Use this URL to cite or link to this record in EThOS: https://ethos.bl.uk/OrderDetails.do?uin=uk.bl.ethos.806830
Title: Cyanogenic glycosides in cassava
Author: Mohd Azmi, Ahmad Farid
Awarding Body: University of Leeds
Current Institution: University of Leeds
Date of Award: 2019
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Abstract:
Cassava is a well-known cyanogenic plant, which contains the cyanogenic glycosides linamarin and lotaustralin, the former being the principal cyanogenic glycoside. The ability to detect and quantify cyanogenic glycosides, capable of generating cyanide, could contribute to prevention of acute and subacute cyanide poisoning from the consumption of improperly processed plants. Enzyme-linked immunosorbent assay (ELISA) can be used to detect and measure the amount of linamarin directly within the fresh cassava or cassava-related products with minimal sample preparation using antibodies as the key detector. However, there has been no antibody and ELISA developed for linamarin detection in foods, hence the need. The aim of the project was to generate polyclonal antibodies (pAbs) obtained by immunizing two New Zealand white rabbits with linamarin (hapten) conjugated to a carrier protein, bovine serum albumin (BSA) using cyanuric chloride as chemical linker to be used with the ELISA. Monoclonal antibodies (mAbs) development was attempted by immunizing four BALB/c mice with linamarin-CC-KLH and 3 BALB/c mice with linamarin-CC-BSA but failed to produce the desired antibodies. PAbs generated by both immunised rabbits were highly immunoreactive with antiserum titre of 1:100,000. The pAbs were able to establish positive inhibition assay towards free linamarin with high specificity and sensitivity (limit of detection of 0.0015 μg/ml and IC50 of 2.1 μg/ml). The optimised ELISA was able to determine the amount of linamarin in fresh cassava and processed products available in the UK market, ranging from 0.003 mg/kg to 43.08 mg/kg fresh and dry weight depending on the products. Levels of linamarin of some fresh cassava products are way beyond the safe limit of 10 mg/kg cyanide allowed in food, a potential health risk to consumers. In contrast, highly processed cassava products contained less than 1.0 mg/kg of linamarin, indicating the effectiveness of proper food processing and preparation in reducing the linamarin content in foods.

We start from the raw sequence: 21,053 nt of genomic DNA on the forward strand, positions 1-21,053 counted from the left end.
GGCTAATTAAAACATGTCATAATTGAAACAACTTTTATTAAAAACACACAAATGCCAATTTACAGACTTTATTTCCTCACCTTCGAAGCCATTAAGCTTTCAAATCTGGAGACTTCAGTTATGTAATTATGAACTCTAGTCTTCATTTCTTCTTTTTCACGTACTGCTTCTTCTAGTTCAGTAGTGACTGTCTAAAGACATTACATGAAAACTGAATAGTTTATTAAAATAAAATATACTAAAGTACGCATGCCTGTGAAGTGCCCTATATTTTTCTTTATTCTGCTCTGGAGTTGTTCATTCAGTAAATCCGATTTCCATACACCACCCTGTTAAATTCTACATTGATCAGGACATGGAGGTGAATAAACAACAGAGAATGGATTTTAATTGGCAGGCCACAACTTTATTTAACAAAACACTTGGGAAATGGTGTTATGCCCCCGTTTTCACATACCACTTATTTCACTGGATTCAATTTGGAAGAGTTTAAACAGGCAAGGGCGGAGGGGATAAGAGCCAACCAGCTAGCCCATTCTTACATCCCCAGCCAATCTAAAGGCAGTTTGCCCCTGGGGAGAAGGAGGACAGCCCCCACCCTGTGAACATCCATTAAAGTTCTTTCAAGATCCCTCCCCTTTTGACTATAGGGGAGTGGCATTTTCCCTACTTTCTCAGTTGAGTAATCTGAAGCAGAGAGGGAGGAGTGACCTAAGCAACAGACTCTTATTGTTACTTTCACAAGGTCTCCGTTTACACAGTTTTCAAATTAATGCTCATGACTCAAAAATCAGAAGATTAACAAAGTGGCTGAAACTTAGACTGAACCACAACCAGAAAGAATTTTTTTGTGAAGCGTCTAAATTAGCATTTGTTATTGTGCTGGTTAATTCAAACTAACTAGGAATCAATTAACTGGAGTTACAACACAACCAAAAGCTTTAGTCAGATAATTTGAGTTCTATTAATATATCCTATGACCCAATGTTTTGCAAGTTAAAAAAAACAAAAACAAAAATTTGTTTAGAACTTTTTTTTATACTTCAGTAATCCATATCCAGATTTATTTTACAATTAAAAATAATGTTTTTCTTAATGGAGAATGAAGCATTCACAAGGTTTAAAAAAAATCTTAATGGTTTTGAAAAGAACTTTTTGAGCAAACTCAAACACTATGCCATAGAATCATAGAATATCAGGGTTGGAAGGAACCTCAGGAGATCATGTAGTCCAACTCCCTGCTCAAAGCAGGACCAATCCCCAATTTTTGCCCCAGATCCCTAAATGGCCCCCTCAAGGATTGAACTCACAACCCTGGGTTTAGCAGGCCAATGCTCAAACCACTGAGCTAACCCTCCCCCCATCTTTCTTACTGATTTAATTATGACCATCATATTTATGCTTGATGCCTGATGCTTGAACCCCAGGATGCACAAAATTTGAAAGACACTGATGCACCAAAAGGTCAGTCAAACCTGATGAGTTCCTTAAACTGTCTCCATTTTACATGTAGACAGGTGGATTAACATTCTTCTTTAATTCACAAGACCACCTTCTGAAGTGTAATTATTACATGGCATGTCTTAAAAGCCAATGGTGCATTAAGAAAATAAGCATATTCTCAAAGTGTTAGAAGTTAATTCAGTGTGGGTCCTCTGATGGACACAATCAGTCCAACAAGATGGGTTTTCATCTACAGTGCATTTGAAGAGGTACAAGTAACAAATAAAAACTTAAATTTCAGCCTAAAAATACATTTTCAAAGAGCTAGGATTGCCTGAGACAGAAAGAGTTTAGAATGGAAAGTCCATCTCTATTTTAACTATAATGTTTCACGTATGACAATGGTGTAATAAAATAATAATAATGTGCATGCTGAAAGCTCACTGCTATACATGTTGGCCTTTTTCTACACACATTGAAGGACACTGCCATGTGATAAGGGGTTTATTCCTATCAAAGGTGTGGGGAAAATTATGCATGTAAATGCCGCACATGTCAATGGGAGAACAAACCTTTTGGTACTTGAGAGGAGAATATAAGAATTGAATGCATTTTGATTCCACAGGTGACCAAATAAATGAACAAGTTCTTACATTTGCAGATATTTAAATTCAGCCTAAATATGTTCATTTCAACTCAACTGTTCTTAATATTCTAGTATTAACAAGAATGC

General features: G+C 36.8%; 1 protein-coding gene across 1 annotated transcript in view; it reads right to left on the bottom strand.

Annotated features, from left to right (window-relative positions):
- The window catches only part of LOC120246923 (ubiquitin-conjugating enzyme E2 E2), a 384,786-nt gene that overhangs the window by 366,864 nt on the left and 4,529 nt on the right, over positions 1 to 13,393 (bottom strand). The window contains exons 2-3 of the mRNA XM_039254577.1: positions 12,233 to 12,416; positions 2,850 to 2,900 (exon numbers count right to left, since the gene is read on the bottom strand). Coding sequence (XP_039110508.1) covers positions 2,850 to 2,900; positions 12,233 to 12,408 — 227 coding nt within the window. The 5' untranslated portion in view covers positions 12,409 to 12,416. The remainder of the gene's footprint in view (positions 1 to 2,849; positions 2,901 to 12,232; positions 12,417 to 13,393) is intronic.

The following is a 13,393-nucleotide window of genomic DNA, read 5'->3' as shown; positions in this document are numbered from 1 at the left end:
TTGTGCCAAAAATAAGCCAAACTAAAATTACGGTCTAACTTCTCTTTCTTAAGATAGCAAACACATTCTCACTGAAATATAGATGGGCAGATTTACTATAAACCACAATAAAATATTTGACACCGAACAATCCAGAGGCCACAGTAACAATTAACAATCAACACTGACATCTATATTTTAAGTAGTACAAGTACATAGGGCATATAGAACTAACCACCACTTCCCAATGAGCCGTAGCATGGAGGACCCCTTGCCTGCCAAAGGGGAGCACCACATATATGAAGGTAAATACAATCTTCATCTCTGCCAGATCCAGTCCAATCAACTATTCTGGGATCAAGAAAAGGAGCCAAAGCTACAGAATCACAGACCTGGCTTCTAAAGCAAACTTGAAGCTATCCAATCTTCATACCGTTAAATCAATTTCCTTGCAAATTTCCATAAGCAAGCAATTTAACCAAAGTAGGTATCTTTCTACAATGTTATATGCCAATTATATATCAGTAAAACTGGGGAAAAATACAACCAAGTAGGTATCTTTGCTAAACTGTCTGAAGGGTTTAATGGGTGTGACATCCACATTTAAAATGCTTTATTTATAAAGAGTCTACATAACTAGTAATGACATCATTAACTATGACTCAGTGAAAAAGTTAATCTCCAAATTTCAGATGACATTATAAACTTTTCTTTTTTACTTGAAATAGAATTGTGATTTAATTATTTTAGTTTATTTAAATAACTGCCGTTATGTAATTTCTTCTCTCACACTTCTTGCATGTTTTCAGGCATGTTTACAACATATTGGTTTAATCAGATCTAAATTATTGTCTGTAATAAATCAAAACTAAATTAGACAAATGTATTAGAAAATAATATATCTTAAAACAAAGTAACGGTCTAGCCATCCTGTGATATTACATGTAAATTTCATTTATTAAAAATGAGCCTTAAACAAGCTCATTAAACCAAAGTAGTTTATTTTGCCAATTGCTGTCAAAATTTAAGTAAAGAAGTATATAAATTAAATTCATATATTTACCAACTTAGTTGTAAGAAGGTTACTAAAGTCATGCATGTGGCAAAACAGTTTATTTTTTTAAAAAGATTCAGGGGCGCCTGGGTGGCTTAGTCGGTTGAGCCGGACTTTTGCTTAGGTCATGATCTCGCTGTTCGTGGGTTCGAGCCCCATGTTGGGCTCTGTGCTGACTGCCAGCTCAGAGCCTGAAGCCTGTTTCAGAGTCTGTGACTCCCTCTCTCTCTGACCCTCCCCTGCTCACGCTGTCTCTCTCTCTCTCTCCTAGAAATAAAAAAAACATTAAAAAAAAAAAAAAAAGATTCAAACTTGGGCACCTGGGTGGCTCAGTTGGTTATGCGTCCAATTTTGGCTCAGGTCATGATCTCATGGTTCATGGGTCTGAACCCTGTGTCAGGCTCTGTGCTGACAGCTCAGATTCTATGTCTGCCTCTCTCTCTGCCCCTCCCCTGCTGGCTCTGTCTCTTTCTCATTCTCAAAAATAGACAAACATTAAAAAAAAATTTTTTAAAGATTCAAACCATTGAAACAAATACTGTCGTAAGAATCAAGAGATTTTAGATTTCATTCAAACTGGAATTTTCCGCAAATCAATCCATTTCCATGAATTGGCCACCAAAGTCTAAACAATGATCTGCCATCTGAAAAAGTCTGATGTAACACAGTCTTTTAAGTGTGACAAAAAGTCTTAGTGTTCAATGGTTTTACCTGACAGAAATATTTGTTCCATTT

Supervisor: Orfila, Caroline ; Morgan, Michael Sponsor: Ministry of Education Malaysia
Qualification Name: Thesis (Ph.D.) Qualification Level: Doctoral
EThOS ID: uk.bl.ethos.806830  DOI: Not available
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